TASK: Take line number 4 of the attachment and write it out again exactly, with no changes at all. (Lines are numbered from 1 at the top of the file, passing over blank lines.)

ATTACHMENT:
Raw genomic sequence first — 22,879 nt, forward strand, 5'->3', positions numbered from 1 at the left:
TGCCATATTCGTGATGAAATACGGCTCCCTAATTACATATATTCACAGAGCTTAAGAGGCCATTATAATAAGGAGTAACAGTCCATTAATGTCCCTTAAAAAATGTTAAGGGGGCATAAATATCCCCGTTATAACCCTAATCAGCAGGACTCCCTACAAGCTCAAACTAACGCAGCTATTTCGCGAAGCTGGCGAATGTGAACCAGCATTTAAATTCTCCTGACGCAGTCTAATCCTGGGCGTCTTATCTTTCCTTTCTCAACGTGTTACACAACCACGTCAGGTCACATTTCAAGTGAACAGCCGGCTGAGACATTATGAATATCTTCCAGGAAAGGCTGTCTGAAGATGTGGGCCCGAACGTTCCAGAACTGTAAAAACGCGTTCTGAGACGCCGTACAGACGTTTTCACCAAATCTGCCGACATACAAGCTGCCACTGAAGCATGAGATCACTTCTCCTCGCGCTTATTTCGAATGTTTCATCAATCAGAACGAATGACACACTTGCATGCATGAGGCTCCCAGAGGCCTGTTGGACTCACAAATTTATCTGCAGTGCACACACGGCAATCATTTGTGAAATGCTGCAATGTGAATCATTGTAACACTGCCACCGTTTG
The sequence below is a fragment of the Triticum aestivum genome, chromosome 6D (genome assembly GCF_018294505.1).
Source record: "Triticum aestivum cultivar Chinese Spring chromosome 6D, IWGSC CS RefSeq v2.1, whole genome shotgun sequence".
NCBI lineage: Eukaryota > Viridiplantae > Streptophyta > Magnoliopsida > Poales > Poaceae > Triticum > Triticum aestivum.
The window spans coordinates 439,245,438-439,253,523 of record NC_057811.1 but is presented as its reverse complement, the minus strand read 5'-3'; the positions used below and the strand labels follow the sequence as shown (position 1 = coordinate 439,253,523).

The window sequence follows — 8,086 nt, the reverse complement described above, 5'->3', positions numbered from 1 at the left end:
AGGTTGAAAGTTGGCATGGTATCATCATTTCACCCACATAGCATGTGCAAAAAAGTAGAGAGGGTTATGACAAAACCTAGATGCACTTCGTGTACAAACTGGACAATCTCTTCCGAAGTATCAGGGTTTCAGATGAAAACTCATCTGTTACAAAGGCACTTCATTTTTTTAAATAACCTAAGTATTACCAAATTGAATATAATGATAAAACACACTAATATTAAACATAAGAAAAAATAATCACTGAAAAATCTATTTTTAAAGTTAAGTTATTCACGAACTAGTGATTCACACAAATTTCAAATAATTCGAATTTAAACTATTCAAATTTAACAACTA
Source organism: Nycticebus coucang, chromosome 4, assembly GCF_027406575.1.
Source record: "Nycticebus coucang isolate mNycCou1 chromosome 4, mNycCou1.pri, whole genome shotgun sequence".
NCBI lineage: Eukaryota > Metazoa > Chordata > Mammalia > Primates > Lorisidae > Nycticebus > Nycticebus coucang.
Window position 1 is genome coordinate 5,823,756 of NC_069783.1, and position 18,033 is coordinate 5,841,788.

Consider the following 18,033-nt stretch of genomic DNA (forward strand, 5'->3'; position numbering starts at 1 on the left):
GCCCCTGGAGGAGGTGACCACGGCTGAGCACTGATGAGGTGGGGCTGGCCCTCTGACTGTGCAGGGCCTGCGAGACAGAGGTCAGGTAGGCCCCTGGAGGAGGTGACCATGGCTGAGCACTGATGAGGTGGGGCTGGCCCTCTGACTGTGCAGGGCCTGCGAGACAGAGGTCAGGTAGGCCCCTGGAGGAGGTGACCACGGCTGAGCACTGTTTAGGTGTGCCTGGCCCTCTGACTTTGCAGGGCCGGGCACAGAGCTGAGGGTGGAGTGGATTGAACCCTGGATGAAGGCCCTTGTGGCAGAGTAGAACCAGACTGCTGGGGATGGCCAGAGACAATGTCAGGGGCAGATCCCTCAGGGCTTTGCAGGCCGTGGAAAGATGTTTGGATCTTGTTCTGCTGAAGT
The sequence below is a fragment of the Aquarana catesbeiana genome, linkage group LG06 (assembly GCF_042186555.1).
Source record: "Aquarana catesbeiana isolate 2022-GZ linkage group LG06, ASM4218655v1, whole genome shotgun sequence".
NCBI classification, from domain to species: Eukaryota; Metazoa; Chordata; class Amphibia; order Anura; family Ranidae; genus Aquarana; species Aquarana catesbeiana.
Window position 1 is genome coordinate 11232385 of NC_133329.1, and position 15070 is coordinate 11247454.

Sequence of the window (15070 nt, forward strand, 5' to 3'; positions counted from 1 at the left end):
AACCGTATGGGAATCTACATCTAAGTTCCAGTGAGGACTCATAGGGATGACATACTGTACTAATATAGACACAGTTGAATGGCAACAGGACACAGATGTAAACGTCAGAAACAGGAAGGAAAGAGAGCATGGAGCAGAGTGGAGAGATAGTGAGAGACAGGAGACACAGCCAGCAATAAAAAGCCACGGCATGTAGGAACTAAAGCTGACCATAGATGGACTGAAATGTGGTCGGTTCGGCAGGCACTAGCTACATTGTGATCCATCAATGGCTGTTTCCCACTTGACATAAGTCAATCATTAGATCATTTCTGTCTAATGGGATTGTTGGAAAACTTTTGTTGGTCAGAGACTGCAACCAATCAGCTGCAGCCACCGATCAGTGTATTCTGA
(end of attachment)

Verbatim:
Source record: "Triticum aestivum cultivar Chinese Spring chromosome 6D, IWGSC CS RefSeq v2.1, whole genome shotgun sequence".